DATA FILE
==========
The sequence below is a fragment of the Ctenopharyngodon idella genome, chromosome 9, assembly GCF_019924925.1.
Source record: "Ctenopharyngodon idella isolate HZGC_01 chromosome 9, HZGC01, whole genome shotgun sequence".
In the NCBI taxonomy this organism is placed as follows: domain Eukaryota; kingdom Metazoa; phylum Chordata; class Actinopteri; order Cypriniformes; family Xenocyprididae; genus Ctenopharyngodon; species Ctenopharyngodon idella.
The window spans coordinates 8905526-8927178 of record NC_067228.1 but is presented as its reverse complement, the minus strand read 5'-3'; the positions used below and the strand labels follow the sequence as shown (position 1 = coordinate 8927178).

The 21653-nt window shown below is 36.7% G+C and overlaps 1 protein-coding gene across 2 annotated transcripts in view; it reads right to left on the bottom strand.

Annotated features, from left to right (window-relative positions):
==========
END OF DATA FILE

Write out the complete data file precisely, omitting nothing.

The sequence below is a fragment of the Ctenopharyngodon idella genome, chromosome 9, assembly GCF_019924925.1.
Source record: "Ctenopharyngodon idella isolate HZGC_01 chromosome 9, HZGC01, whole genome shotgun sequence".
In the NCBI taxonomy this organism is placed as follows: domain Eukaryota; kingdom Metazoa; phylum Chordata; class Actinopteri; order Cypriniformes; family Xenocyprididae; genus Ctenopharyngodon; species Ctenopharyngodon idella.
The window spans coordinates 8905526-8927178 of record NC_067228.1 but is presented as its reverse complement, the minus strand read 5'-3'; the positions used below and the strand labels follow the sequence as shown (position 1 = coordinate 8927178).

The 21653-nt window shown below is 36.7% G+C and overlaps 1 protein-coding gene across 2 annotated transcripts in view; it reads right to left on the bottom strand.

Annotated features, from left to right (window-relative positions):